Following a meeting of Australia’s education ministers, the national online rollout of NAPLAN has been postponed until 2021, after connectivity issues and computer glitches impacted numerous students who took the test online earlier this year.
All schools were due to make the transition to NAPLAN online in 2020, following a trial period of the online platform. However, after an Education Council meeting on 28 June 2019, state and territory education ministers decided to extend the current plan for schools to transition to NAPLAN Online by an extra year.
There will be further consideration of the transition arrangements once the review into connectivity issues has been completed. Problems with the firewall was raised as a possible reason for the connectivity issues this year.
“The technological problems schools encountered this year accessing the online platform were disruptive, distressing for some and unacceptable given the amount of time we have been transitioning to date, with around 40,000 students affected on the day,” commented WA Minster for Education and Training, Sue Ellery.
Ministers also agreed that due to the issues faced with NAPLAN 2019, the reporting of 2019 results will also need to be addressed.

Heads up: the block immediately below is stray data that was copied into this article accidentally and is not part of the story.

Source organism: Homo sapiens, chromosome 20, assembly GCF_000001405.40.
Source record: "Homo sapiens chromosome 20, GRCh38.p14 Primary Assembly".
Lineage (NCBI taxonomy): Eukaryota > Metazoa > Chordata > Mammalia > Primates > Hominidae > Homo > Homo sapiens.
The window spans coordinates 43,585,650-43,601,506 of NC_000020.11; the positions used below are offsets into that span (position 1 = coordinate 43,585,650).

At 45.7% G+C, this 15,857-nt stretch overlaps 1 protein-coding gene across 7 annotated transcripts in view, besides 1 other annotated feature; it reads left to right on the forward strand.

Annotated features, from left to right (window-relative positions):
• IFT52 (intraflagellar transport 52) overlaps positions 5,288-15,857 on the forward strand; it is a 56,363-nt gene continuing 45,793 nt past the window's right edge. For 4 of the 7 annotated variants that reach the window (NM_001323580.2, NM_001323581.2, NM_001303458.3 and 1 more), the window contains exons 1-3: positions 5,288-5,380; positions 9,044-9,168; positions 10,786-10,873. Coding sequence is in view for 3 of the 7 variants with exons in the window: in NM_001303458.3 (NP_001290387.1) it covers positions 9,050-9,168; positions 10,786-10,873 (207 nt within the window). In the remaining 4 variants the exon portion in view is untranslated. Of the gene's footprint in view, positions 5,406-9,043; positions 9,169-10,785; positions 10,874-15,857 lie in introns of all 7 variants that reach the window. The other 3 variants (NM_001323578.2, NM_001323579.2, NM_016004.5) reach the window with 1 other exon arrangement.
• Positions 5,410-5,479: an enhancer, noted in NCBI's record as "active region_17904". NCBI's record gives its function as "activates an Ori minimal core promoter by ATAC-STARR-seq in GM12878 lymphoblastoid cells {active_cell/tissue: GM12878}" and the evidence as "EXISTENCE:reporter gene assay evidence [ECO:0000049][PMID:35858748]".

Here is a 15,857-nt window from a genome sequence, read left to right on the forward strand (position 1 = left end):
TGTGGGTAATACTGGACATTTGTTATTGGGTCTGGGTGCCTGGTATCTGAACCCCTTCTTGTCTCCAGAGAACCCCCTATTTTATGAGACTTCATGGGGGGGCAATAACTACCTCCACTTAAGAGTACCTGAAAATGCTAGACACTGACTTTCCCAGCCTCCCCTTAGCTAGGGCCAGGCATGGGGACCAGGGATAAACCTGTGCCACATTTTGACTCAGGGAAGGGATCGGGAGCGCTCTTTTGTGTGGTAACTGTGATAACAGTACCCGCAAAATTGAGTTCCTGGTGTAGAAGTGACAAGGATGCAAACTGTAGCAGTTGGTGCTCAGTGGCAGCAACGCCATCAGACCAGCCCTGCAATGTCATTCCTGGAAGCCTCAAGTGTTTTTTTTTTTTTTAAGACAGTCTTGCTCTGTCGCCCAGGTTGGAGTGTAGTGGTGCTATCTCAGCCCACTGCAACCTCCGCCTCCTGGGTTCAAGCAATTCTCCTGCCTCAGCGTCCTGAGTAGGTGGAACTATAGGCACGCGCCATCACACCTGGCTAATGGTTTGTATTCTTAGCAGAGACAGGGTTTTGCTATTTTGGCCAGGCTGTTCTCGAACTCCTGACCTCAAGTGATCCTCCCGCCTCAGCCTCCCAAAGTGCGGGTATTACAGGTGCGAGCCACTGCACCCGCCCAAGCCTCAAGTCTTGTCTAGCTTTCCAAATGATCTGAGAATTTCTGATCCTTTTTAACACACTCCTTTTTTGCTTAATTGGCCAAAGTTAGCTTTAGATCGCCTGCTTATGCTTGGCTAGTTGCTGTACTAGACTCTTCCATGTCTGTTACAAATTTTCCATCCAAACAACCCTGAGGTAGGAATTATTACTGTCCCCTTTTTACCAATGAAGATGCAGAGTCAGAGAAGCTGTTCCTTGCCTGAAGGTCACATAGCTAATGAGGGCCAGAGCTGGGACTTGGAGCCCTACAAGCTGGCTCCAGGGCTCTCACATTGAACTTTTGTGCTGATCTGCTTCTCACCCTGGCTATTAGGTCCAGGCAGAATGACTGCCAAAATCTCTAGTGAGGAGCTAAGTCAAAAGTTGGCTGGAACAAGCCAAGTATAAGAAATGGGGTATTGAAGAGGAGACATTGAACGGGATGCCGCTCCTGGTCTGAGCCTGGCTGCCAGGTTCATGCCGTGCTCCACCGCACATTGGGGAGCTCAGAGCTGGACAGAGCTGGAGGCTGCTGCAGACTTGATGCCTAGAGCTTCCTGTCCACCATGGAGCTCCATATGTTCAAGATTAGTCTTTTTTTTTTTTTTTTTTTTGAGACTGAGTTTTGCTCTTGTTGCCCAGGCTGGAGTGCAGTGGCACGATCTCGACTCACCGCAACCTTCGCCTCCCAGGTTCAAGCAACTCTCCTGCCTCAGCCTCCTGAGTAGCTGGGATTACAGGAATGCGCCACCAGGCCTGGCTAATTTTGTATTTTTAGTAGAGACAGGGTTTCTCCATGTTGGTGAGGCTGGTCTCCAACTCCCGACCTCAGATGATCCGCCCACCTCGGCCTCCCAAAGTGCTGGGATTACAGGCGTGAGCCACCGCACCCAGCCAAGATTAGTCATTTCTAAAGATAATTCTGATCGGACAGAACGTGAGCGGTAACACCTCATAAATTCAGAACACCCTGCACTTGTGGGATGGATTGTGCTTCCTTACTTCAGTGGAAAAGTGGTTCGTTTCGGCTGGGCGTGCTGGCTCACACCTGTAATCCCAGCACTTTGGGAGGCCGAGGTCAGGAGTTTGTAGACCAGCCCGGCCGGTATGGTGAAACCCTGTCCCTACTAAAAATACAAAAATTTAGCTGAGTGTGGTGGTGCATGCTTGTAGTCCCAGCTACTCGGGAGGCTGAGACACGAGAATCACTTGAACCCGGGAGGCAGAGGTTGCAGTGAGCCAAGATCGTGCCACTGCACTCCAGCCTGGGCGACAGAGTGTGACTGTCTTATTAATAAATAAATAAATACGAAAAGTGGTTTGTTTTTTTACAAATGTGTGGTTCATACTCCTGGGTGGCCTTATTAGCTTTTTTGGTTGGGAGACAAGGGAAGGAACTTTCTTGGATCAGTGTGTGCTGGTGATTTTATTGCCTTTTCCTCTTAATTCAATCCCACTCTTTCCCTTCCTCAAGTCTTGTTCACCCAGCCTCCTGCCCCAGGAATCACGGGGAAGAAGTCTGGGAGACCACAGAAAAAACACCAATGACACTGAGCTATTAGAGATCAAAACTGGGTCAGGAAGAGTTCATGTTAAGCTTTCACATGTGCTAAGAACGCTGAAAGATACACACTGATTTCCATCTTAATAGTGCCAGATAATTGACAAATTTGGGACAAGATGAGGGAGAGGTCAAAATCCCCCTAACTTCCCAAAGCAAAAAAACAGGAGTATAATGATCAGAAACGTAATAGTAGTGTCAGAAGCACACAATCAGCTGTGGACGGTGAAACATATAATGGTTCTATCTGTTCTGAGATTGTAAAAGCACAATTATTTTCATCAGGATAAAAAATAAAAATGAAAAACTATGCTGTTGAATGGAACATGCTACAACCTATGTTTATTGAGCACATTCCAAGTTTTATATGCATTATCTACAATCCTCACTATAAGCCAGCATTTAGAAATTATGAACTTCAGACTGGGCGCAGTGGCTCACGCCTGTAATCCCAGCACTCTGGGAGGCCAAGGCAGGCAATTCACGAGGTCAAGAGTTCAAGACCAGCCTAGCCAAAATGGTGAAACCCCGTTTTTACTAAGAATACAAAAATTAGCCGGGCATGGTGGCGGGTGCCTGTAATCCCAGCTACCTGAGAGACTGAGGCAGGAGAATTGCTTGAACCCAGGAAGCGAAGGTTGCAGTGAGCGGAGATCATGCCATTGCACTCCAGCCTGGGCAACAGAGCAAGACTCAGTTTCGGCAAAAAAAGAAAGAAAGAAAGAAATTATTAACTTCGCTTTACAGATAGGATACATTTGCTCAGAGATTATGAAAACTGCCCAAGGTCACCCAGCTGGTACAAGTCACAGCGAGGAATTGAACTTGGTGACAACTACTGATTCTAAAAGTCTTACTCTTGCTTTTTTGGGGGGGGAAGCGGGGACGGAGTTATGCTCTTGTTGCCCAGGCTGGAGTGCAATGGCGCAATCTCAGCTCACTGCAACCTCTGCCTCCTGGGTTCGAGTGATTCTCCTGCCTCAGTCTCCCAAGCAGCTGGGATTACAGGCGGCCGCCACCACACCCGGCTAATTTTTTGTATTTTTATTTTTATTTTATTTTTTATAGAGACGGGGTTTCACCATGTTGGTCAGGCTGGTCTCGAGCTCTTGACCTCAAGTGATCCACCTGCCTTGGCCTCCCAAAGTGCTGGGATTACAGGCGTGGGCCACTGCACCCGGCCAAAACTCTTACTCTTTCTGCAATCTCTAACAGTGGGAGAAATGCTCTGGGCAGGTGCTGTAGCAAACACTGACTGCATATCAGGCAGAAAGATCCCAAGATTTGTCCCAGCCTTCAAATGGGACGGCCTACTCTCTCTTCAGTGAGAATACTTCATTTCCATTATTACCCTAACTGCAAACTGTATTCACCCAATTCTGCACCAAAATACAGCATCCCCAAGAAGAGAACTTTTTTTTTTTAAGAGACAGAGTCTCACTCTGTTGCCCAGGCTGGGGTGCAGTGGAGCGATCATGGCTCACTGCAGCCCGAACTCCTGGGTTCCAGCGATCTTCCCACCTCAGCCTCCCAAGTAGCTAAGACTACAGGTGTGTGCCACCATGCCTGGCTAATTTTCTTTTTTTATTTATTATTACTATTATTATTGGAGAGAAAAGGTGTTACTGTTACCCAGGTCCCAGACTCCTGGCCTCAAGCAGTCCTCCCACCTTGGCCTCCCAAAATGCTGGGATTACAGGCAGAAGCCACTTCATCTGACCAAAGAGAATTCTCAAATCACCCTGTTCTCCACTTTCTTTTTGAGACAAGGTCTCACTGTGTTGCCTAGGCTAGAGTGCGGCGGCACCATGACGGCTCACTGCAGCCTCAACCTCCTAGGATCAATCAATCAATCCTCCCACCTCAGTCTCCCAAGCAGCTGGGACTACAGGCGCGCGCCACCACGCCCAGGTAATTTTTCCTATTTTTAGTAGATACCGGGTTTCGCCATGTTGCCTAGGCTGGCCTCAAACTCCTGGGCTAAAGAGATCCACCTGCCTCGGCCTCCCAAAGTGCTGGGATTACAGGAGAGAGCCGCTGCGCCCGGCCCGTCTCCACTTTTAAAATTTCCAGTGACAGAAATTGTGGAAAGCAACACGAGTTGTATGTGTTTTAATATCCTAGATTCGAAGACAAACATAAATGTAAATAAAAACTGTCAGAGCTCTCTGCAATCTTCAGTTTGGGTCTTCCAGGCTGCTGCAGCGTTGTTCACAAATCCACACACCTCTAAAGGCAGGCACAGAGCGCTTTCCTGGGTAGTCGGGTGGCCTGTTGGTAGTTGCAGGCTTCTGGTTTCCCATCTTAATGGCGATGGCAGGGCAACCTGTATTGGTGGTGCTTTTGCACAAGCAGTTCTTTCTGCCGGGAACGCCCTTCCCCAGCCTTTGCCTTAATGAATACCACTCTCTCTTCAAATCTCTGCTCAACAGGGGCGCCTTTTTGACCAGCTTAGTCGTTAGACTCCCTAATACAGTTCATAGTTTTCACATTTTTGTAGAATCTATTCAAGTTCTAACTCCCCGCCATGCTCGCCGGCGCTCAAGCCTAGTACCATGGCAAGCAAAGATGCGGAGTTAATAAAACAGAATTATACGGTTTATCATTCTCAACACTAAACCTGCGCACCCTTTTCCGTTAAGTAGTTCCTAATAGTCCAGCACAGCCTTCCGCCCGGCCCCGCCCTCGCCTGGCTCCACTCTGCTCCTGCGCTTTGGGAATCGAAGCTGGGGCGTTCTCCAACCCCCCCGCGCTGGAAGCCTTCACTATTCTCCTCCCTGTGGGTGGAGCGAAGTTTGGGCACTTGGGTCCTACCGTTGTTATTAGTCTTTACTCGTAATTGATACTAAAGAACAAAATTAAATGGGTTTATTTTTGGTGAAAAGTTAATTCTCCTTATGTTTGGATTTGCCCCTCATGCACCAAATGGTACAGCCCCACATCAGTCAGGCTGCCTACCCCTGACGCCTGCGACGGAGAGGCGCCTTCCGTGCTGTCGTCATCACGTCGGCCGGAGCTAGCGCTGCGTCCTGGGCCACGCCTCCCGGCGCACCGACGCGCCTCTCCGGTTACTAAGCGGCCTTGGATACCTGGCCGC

NAPLAN 2019 assessments involved approximately 50 per cent of students completing the assessment online. Around 2.17 million NAPLAN online tests were conducted nationwide in 2019.
A comprehensive review of NAPLAN will now be undertaken by the Queensland, New South Wales and Victorian governments.
“It is not only timely but common sense that we hold an Australia-wide review, and the states and territories are frustrated that we cannot get the Federal Government to agree to one,” said Queensland Minister for Education and Industrial Relations, Grace Grace.
“We will always need a standardised test to examine how we’re tracking as an education system, but we need to consider what form that takes to get the best results for our students.”